Tag Archives: contentment

Tuesday Triumphs: Sibling love

I love how much my boys love each other! They have their squabbles (what siblings don’t), but they play so well together and usually turn to each other when they’re looking for company. One day, when I was researching school options for William, I asked him about homeschooling and how he would feel about not seeing friends every day. He said Lucas would be his friend. So sweet.

I can think of so many more examples that demonstrate my kids’ love for each other. But in the spirit of this Tuesday Triumph, I’ll keep it to this week. A few days ago, Lucas was in my room with me, and William called his name from downstairs. What was Lucas’ response? He didn’t ignore him. He didn’t say “what?” He didn’t start going downstairs. He said, “yes, William?” He’s got the “yes, mommy” thing down pat and is now using it with his brother.

Of course, the parent in me is a little worried that it might elevate William to the level of a parent, which he would be more than happy about. We have the “third parent” syndrome already. But I’ve decided to let it go. I don’t want to discourage Lucas from saying “yes, mommy” and he knows that when he says it, he gets a positive reaction.

And just this morning, I saw more evidence of brotherly love. Most mornings, when Lucas wakes up, he says, “mommy, mommy, mommy” over and over until somebody gets him out of his crib. (Yes, he’s still in his crib and loves it.) Well, this morning, I heard him on the monitor and instead of calling for me, he said, “William, William, William.”

This brought a mixture of joy and sadness to my heart. The joy comes from the strength of their bond. The sadness is from the fact that my babies are growing up so much that they don’t need me as much as they used to. Lucas is a mama’s boy to the core, and even he is starting to show signs of independence.

My boys are each other’s best friends, and they would regularly choose to play with each other over any other friend. And despite their extreme differences (two different sets of genes there), they play so well. They are three years apart and they do play differently, but that doesn’t stop them from playing together. Lucas looks up to William. And William takes care of Lucas.

I haven’t seen a relationship like theirs in many kids or adults. But I can compare their bond to my relationship with my sister. My sister and I are very different and always have been, but we are very close. I can’t say there has ever been a time when we haven’t gotten along. Even through high school when most annoying little sisters (like me) are cast aside, my friendship with my sister was stronger than ever.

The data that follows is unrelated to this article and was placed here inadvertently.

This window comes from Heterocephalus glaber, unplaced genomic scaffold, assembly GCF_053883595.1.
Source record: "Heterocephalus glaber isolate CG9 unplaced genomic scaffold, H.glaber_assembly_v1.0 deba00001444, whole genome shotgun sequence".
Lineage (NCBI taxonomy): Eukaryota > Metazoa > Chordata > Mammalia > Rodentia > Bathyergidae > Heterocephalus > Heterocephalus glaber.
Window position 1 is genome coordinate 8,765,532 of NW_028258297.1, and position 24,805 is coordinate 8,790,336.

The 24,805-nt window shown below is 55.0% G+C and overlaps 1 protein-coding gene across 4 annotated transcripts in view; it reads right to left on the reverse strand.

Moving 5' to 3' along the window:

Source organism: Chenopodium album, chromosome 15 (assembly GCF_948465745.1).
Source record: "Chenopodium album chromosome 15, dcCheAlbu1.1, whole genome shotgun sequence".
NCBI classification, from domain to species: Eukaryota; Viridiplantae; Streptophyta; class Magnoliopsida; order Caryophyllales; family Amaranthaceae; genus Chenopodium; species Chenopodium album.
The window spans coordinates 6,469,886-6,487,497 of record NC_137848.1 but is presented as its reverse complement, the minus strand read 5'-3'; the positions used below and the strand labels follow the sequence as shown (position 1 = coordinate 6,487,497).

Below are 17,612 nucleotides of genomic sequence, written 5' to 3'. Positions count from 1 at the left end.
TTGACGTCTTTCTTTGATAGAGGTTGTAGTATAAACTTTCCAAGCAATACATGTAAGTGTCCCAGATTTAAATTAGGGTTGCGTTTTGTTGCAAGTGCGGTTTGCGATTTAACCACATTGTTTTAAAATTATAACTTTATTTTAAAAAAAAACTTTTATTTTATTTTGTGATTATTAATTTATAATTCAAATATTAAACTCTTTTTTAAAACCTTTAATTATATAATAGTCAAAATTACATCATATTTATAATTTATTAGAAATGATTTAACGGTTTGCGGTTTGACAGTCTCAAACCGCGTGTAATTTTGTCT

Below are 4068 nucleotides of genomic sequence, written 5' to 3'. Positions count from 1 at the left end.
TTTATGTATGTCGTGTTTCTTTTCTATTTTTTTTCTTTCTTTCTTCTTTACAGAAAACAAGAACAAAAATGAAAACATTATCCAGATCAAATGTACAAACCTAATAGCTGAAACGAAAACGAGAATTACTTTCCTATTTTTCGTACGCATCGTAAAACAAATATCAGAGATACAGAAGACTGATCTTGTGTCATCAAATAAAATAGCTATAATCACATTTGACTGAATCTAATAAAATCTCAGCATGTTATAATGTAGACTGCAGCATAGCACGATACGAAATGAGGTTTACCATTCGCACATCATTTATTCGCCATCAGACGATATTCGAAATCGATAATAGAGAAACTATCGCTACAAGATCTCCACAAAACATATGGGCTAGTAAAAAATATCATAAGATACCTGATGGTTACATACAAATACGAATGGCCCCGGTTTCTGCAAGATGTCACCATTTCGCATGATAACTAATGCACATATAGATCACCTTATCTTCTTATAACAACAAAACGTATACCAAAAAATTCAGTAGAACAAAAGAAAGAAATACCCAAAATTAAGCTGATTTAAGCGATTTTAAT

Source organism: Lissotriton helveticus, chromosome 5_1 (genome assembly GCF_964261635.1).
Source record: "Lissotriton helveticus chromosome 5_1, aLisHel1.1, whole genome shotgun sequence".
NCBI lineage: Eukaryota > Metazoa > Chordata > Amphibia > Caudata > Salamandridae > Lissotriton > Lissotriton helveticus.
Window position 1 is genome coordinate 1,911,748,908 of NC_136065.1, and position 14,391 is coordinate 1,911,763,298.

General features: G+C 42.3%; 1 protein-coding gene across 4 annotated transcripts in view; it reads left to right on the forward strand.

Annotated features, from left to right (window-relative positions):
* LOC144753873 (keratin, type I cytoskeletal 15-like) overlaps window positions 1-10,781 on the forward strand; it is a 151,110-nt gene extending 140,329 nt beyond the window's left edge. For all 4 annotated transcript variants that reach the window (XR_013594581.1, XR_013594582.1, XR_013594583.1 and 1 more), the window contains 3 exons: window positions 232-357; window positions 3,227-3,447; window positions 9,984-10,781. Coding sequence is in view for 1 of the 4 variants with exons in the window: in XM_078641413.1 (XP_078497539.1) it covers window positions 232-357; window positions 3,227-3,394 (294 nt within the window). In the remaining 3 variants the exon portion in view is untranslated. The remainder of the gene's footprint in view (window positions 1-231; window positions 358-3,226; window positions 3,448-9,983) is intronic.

I can only hope that my boys are this close when they get older. If what I see today is any indication, I don’t have anything to worry about. 🙂


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Filed under Tuesday Triumphs

Maturity in children

Have you ever received a comment from a stranger that validates your parenting? Amid the daily ups and downs I have with my kids, I occasionally get such comments. I got one just last week.

Someone told me that William, my oldest, seems particularly mature for his age. Mature. We have our struggles, especially when his SPD (sensory processing disorder) rears its ugly head. If we get basic good behavior, I call it a good day. So why did this word strike me? I can think of a slew of other characteristics that I’d rather be complimented on:

  • Well mannered
  • Confident
  • Selfless
  • Respectful
  • Smart

But the word mature is especially flattering. Mature is how I would describe the children of the parents I most respect. When a child is mature, it means to me that they have all of these qualities and more. When a child is mature, it tells me the child has been taught how to confidently navigate his way through this world.

When a child has been taught how to navigate the world, he is given the foundation that allows him to develop confidence. With that foundation, the child is free to learn and grow.

What is that foundation built upon? Obedience. Yes, everything circles back to obedience.

“Freedom is not found in autonomy, it is found in obedience.” (Shepherding a Child’s Heart, Tedd Tripp, p. 27)

I’m reminded of a story my contact mom once told me. She said she and another mom were on a hike with their kids and reached a particularly treacherous area. The path was surrounded on one side by water and on the other side by a steep drop-off. It was a dangerous spot. The other mom held her children’s hands tightly to keep them from running away and to keep them safe. She couldn’t trust them.